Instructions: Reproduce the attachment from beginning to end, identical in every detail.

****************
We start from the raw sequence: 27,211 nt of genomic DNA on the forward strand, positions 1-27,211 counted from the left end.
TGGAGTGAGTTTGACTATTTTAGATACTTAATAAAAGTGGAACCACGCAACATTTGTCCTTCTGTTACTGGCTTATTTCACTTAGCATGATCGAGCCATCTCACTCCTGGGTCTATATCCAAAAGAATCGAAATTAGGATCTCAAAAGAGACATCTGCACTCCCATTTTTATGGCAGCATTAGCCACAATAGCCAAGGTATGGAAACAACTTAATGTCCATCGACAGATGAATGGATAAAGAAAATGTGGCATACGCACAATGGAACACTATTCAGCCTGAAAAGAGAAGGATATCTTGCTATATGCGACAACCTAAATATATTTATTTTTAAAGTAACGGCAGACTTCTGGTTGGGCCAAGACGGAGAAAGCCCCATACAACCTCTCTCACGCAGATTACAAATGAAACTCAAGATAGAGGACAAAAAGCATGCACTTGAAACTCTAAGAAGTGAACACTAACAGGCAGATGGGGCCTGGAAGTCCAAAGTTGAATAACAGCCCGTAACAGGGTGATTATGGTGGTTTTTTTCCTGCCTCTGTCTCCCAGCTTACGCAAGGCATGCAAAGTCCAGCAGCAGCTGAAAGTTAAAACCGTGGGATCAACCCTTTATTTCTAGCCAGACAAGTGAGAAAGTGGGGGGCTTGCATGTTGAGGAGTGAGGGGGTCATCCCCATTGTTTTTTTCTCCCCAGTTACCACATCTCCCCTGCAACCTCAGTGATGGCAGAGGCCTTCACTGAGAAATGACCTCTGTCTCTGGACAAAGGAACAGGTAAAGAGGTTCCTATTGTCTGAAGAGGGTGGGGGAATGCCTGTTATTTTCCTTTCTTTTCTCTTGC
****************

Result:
We start from the raw sequence: 27,211 nt of genomic DNA on the forward strand, positions 1-27,211 counted from the left end.
TGGAGTGAGTTTGACTATTTTAGATACTTAATAAAAGTGGAACCACGCAACATTTGTCCTTCTGTTACTGGCTTATTTCACTTAGCATGATCGAGCCATCTCACTCCTGGGTCTATATCCAAAAGAATCGAAATTAGGATCTCAAAAGAGACATCTGCACTCCCATTTTTATGGCAGCATTAGCCACAATAGCCAAGGTATGGAAACAACTTAATGTCCATCGACAGATGAATGGATAAAGAAAATGTGGCATACGCACAATGGAACACTATTCAGCCTGAAAAGAGAAGGATATCTTGCTATATGCGACAACCTAAATATATTTATTTTTAAAGTAACGGCAGACTTCTGGTTGGGCCAAGACGGAGAAAGCCCCATACAACCTCTCTCACGCAGATTACAAATGAAACTCAAGATAGAGGACAAAAAGCATGCACTTGAAACTCTAAGAAGTGAACACTAACAGGCAGATGGGGCCTGGAAGTCCAAAGTTGAATAACAGCCCGTAACAGGGTGATTATGGTGGTTTTTTTCCTGCCTCTGTCTCCCAGCTTACGCAAGGCATGCAAAGTCCAGCAGCAGCTGAAAGTTAAAACCGTGGGATCAACCCTTTATTTCTAGCCAGACAAGTGAGAAAGTGGGGGGCTTGCATGTTGAGGAGTGAGGGGGTCATCCCCATTGTTTTTTTCTCCCCAGTTACCACATCTCCCCTGCAACCTCAGTGATGGCAGAGGCCTTCACTGAGAAATGACCTCTGTCTCTGGACAAAGGAACAGGTAAAGAGGTTCCTATTGTCTGAAGAGGGTGGGGGAATGCCTGTTATTTTCCTTTCTTTTCTCTTGC